The history of Tullibardine as a location for brewing and distilling dates back to the 15th Century. The story begins in 1488 when the young King James IV stopped at Tullibardine before his coronation to purchase beer from the local brewery. The brewery which was known for producing fine beer as a result of the local water source was granted a royal charter in 1503. In 1947 William Delmé-Evans began converting the brewery into the Tullibardine Distillery that we know today. He made his decision after testing the water from the nearby springs and discovering it was perfect for distilling whisky. The water comes from the Ochil Hills and is Drawn from the Danny Burn. (This is the same water source used by Highland Spring for their bottled water.)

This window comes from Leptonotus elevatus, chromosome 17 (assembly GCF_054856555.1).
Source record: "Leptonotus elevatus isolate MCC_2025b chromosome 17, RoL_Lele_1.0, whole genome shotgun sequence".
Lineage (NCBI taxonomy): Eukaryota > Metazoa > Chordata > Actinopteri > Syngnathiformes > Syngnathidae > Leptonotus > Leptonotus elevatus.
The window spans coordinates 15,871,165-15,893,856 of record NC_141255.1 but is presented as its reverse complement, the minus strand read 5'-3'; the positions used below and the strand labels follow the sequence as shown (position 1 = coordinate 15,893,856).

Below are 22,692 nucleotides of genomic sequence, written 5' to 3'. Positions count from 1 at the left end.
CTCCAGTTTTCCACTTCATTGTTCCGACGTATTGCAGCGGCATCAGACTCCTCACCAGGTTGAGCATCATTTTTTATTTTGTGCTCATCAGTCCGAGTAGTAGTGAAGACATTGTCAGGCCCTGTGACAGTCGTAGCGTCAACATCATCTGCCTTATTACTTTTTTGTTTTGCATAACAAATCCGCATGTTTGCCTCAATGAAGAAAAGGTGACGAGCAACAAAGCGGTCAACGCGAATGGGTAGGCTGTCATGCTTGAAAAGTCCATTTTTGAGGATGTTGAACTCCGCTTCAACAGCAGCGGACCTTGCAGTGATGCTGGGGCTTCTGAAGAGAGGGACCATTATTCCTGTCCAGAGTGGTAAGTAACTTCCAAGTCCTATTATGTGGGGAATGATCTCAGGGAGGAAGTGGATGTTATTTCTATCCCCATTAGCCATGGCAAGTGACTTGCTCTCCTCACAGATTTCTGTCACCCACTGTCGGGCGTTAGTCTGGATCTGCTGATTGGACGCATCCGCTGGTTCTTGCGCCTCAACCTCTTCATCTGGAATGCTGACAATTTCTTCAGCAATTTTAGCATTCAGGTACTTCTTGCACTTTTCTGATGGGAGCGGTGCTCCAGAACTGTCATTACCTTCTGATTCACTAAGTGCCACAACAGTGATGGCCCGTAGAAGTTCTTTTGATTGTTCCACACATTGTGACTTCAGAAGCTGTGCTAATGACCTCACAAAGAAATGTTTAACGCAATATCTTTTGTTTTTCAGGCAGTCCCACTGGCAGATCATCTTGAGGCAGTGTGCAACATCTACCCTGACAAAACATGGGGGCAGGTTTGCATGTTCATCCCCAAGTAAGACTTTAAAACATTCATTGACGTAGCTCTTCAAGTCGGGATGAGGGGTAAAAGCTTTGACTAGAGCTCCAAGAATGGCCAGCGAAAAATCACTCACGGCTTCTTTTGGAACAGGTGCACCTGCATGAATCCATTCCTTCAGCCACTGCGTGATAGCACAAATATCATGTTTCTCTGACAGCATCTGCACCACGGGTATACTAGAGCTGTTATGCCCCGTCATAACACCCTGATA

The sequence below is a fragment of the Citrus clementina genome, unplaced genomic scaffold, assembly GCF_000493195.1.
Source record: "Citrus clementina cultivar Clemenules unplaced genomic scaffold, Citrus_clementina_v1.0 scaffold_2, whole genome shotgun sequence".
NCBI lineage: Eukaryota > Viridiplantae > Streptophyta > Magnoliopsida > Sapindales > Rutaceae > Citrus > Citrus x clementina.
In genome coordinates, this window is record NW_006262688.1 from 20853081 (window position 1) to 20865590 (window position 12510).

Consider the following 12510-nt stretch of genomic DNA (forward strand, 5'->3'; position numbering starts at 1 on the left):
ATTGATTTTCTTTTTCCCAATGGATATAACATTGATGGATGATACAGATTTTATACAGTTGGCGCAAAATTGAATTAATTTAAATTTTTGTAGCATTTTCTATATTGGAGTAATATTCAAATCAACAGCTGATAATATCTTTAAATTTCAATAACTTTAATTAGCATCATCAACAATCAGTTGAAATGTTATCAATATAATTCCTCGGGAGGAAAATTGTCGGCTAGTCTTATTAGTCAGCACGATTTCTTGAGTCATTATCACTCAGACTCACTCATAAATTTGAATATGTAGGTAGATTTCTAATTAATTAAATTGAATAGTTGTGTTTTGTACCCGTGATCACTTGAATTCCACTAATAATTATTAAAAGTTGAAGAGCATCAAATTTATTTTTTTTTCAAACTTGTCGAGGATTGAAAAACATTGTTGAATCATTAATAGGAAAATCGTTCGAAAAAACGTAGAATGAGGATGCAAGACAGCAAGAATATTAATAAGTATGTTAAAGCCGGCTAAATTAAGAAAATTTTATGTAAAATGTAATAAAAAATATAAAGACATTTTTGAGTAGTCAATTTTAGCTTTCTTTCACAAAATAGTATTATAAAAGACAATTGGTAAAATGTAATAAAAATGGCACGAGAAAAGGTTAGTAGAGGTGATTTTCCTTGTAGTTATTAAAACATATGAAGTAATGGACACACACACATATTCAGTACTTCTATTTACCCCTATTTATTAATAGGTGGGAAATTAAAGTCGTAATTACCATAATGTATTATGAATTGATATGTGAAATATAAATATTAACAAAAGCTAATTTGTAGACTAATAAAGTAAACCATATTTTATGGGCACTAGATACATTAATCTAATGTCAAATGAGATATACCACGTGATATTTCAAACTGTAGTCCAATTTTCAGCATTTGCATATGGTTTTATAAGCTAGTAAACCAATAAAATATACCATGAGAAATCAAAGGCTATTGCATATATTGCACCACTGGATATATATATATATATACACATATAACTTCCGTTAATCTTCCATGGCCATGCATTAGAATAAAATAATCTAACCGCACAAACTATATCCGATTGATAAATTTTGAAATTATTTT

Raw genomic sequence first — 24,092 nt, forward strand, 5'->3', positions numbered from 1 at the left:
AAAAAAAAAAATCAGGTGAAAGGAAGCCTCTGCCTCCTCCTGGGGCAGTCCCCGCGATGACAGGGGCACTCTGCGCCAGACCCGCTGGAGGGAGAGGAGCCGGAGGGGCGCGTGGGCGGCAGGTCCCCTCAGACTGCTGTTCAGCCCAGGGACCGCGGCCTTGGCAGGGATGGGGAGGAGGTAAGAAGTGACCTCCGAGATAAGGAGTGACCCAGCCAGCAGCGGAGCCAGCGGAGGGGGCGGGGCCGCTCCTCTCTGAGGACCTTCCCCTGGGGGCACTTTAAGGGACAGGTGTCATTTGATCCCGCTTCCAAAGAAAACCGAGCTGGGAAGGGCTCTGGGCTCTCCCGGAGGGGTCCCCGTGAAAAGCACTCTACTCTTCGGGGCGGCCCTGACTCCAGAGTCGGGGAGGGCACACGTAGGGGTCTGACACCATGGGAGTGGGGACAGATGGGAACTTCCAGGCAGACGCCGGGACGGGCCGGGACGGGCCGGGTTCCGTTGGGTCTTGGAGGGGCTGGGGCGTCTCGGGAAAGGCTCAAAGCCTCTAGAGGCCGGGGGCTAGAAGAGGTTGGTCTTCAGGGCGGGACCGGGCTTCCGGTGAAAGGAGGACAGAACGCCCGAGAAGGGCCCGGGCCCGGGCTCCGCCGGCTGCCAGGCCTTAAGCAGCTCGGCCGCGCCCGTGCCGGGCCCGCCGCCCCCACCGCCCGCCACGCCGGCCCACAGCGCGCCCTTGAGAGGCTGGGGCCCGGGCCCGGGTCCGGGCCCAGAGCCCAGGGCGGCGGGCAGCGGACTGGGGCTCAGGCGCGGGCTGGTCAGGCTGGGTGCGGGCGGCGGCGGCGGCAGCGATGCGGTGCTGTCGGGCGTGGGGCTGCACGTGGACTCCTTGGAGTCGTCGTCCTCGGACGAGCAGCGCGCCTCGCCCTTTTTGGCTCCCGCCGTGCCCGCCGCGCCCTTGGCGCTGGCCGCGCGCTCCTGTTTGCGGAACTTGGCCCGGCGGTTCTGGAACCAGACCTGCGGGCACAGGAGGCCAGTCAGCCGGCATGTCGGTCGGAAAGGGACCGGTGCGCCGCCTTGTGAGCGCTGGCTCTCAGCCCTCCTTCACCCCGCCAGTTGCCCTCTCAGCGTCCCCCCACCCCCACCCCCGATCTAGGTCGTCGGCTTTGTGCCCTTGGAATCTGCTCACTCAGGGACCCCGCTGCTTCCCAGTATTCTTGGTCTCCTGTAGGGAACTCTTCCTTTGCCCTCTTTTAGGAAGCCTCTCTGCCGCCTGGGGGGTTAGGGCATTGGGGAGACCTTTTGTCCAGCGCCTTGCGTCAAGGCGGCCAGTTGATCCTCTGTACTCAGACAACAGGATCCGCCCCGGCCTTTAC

The auburn hue of this whisky comes directly from the time it has spent in 228 litre barriques that held Pinot Noir from Chateau de Chassagne Montrachet. The aromas of the 228 feature red cherries and vanilla with hints of chocolate and Turkish Delight. On the palate there is a good hint of red summer fruit, more chocolate and a sweet spice note on the finish.